Finally, this Fuso Lux frame was first painted white all over. Then a candy apple purple was sprayed on the bottom section only. The white acting as the base coat. Where the color fade transition takes place, the tubes were masked off in a checker board fashion. The purple was faded over this masking which was removed when the paint was dry.

Then I came back a final coat of the purple, and sprayed slightly overlapping the white squares. The effect is a checkered pattern that appears to fade in from the purple, and then disappear into the white. It also demonstrates the effect of lighter and heavier coats of the candy apple paint that I mentioned earlier.

 

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Reader Comments (11)

Candy apple paint is something that became popular for custom cars and hot rods back in the 1950s and 60s. How similar is it to flamboyant paint that was available on British bikes back in the 1950s. Seems it's done the same way,

June 16, 2015 | Unregistered Commenterjohnb

johnb,
Flamboyant was the exact same thing. In England Candy Apples are called Toffee Apples, Doesn't have quite the same magic. Toffee Apple Paint.
Dave.

June 16, 2015 | Registered CommenterDave Moulton

As always, more information and insight into the process of frame building, in this case the oft-overlooked "finishing," thank you! The black+red=burgundy is amazing, and don't forget the white-to-red decals, wow. Lastly, I'm rather bowled over by the last example, the purple to white checkerboard fade... particularly the very last pass, the purple fade over the white squares- an absolutely subtle, but sublimely complete treatment! Really makes a production powder coat seem like little more than rust-proofing.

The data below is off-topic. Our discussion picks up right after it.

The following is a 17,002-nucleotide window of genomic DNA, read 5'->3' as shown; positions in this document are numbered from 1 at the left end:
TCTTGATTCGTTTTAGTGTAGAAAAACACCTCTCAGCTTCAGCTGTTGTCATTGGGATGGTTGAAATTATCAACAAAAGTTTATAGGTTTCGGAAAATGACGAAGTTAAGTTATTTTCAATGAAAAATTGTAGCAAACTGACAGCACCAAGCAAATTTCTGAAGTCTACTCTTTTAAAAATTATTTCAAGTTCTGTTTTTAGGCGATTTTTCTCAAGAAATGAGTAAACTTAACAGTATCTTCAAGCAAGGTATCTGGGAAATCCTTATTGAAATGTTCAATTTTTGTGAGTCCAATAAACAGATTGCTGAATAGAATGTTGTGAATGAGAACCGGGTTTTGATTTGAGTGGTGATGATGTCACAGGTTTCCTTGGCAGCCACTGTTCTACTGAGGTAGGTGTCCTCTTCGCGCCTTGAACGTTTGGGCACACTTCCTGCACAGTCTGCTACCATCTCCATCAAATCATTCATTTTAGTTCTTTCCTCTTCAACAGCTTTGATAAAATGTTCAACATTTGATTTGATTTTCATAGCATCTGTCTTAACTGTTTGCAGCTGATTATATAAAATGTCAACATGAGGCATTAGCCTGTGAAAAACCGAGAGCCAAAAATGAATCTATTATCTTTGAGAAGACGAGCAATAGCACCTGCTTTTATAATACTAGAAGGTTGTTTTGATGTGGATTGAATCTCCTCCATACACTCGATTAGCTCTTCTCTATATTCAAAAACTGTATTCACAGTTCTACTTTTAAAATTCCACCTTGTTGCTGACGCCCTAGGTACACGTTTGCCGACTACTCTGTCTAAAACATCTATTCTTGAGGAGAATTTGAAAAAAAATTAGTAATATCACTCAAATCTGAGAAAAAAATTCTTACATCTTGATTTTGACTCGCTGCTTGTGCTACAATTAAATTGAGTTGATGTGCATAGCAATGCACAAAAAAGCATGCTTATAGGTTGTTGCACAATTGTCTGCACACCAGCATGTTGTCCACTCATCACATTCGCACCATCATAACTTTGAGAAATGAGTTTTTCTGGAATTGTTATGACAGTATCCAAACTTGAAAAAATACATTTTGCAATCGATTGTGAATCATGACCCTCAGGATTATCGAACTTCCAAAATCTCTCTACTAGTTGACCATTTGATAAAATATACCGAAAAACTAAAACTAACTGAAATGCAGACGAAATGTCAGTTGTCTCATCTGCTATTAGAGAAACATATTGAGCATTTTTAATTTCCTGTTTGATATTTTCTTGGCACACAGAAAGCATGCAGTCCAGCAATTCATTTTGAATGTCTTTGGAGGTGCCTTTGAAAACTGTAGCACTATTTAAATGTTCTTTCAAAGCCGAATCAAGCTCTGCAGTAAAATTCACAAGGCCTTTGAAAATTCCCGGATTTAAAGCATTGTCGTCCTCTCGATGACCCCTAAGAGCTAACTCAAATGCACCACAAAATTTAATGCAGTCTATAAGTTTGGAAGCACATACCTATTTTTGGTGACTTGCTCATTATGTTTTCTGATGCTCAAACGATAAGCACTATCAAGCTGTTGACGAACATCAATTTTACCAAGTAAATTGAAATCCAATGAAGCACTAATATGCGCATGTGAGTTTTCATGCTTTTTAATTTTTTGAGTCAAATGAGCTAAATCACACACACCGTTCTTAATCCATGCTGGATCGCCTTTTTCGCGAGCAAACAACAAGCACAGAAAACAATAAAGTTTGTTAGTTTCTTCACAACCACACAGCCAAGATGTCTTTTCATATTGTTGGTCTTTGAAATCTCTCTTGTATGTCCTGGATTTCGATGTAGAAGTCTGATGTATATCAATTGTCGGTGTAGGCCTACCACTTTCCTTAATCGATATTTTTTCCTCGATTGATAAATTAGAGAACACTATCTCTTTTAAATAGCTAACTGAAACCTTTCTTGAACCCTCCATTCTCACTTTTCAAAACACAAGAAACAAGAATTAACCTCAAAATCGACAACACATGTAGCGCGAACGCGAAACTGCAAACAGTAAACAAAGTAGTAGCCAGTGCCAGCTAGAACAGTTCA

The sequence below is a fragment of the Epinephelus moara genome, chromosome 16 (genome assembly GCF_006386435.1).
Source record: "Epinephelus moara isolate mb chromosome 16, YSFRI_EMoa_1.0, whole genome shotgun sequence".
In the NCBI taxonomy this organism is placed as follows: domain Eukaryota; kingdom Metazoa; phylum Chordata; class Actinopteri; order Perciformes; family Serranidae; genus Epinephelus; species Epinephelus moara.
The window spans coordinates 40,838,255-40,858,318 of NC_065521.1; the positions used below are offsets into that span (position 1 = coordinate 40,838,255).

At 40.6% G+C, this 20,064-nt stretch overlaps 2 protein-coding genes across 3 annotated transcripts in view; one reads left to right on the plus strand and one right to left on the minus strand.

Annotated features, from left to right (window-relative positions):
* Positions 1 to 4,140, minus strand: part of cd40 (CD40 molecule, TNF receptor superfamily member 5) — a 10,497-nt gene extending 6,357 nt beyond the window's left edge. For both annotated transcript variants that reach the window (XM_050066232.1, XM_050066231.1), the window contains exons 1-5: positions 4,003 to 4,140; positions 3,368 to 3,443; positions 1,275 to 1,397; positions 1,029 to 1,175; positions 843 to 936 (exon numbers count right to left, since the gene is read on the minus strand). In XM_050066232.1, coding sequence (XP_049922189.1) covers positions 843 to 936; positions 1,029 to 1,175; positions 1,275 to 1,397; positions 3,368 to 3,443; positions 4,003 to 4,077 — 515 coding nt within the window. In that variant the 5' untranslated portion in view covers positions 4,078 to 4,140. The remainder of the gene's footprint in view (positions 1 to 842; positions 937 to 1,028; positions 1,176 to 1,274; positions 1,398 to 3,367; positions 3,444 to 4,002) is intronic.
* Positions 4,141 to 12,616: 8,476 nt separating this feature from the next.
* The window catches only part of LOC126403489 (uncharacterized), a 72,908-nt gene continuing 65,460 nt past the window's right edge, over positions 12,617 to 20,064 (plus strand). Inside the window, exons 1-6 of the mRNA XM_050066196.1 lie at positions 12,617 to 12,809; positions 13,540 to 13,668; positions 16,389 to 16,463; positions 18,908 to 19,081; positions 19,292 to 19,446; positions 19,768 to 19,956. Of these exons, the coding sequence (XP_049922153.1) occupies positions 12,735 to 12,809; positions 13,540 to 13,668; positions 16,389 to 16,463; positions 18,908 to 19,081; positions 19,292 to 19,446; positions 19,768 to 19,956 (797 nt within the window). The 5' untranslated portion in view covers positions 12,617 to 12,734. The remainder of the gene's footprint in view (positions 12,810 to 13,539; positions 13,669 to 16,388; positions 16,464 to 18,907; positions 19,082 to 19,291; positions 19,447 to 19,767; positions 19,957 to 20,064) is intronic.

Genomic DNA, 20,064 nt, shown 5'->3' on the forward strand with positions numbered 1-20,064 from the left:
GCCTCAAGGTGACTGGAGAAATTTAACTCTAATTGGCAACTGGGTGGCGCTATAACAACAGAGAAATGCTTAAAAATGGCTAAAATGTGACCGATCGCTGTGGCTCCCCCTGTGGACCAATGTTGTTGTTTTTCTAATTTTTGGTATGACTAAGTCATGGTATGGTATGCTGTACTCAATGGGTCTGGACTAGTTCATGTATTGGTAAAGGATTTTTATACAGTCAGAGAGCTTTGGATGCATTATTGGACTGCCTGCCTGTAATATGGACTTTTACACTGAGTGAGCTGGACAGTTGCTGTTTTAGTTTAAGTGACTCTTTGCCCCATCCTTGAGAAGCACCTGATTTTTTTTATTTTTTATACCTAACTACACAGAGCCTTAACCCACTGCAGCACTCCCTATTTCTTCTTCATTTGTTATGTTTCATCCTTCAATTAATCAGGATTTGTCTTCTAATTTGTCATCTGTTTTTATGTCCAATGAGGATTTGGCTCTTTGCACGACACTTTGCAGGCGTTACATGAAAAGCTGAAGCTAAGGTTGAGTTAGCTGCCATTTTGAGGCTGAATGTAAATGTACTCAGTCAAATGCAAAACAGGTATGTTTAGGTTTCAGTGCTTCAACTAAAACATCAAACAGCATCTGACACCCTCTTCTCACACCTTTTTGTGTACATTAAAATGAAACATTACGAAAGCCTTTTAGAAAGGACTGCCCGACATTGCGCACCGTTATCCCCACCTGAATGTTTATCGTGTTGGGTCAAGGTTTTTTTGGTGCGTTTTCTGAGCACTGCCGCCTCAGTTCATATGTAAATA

June 18, 2015 | Unregistered Commenteraubrey h

thank you admin. I needed to know these things.

June 18, 2015 | Unregistered CommenterMavis Howery

Thanks Dave, a really great post! I suddenly feel like the paint job on my old Bianchi or any of the powder coated frames so popular today are pretty pathetic. I feel like I actually got smarter today! Thank you.

June 18, 2015 | Unregistered CommenterTimJ

Looks like the notorious Campagnolo SGR pedals on the checkerboard bike...

June 18, 2015 | Unregistered CommenterBrianR

I knew you were a master framebuilder, but not you were a master painter too. Great job!

June 18, 2015 | Unregistered CommenterLuis

It's hard to believe that you are a ridicules painter :D

June 20, 2015 | Unregistered CommenterAnastacia Routt

I worked for an automotive paint company in the UK for most of the 1980s. Back then base/clearcoat systems were in their infancy, at least in the car world, and confined to a portion of the metallic finishes. Basecoats were not used over "solid" (non-metallic) colors at the time. I'm not sure how this translates to normal practice in bike frame painting of the day, but I suspect that Dave was ahead of his time.

June 21, 2015 | Unregistered CommenterMartin W

i meant to say in my previous comment that "clearcoats were not used over solid colors at the time"!

June 21, 2015 | Unregistered CommenterMartin Worsdall

Some truly beautiful paintwork there! Now I know what to do if I get bored with the colour of my bike. I rather suspect, however, that any attempt would be a distantly pale imitation. Inspiring, nonetheless!

June 22, 2015 | Unregistered CommenterNigel